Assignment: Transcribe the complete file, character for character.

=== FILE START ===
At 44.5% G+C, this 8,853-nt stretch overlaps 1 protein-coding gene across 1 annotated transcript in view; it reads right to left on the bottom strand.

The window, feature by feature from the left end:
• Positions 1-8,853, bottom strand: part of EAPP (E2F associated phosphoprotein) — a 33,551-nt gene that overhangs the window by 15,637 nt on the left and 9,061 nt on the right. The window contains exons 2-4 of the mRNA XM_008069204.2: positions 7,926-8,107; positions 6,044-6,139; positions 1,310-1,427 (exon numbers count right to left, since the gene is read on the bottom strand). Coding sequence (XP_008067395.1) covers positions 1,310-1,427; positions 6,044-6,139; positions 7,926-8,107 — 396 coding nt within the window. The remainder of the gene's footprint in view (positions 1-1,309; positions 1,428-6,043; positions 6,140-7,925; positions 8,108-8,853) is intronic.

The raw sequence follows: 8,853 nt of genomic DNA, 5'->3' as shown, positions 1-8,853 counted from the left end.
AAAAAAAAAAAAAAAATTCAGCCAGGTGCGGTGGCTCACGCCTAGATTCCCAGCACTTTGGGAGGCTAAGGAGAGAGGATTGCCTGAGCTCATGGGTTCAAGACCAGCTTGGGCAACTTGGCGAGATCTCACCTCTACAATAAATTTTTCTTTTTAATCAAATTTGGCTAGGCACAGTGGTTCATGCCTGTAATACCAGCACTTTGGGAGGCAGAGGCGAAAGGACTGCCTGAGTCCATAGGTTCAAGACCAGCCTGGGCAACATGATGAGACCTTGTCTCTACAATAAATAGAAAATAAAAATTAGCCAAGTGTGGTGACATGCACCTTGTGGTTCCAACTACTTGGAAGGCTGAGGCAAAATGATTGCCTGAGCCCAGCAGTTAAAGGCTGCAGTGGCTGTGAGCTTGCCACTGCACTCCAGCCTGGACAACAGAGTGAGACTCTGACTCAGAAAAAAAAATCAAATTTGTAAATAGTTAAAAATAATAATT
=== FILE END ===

At 44.5% G+C, this 8,853-nt stretch overlaps 1 protein-coding gene across 1 annotated transcript in view; it reads right to left on the bottom strand.

The window, feature by feature from the left end:
• Positions 1-8,853, bottom strand: part of EAPP (E2F associated phosphoprotein) — a 33,551-nt gene that overhangs the window by 15,637 nt on the left and 9,061 nt on the right. The window contains exons 2-4 of the mRNA XM_008069204.2: positions 7,926-8,107; positions 6,044-6,139; positions 1,310-1,427 (exon numbers count right to left, since the gene is read on the bottom strand). Coding sequence (XP_008067395.1) covers positions 1,310-1,427; positions 6,044-6,139; positions 7,926-8,107 — 396 coding nt within the window. The remainder of the gene's footprint in view (positions 1-1,309; positions 1,428-6,043; positions 6,140-7,925; positions 8,108-8,853) is intronic.

The raw sequence follows: 8,853 nt of genomic DNA, 5'->3' as shown, positions 1-8,853 counted from the left end.
AAAAAAAAAAAAAAAATTCAGCCAGGTGCGGTGGCTCACGCCTAGATTCCCAGCACTTTGGGAGGCTAAGGAGAGAGGATTGCCTGAGCTCATGGGTTCAAGACCAGCTTGGGCAACTTGGCGAGATCTCACCTCTACAATAAATTTTTCTTTTTAATCAAATTTGGCTAGGCACAGTGGTTCATGCCTGTAATACCAGCACTTTGGGAGGCAGAGGCGAAAGGACTGCCTGAGTCCATAGGTTCAAGACCAGCCTGGGCAACATGATGAGACCTTGTCTCTACAATAAATAGAAAATAAAAATTAGCCAAGTGTGGTGACATGCACCTTGTGGTTCCAACTACTTGGAAGGCTGAGGCAAAATGATTGCCTGAGCCCAGCAGTTAAAGGCTGCAGTGGCTGTGAGCTTGCCACTGCACTCCAGCCTGGACAACAGAGTGAGACTCTGACTCAGAAAAAAAAATCAAATTTGTAAATAGTTAAAAATAATAATT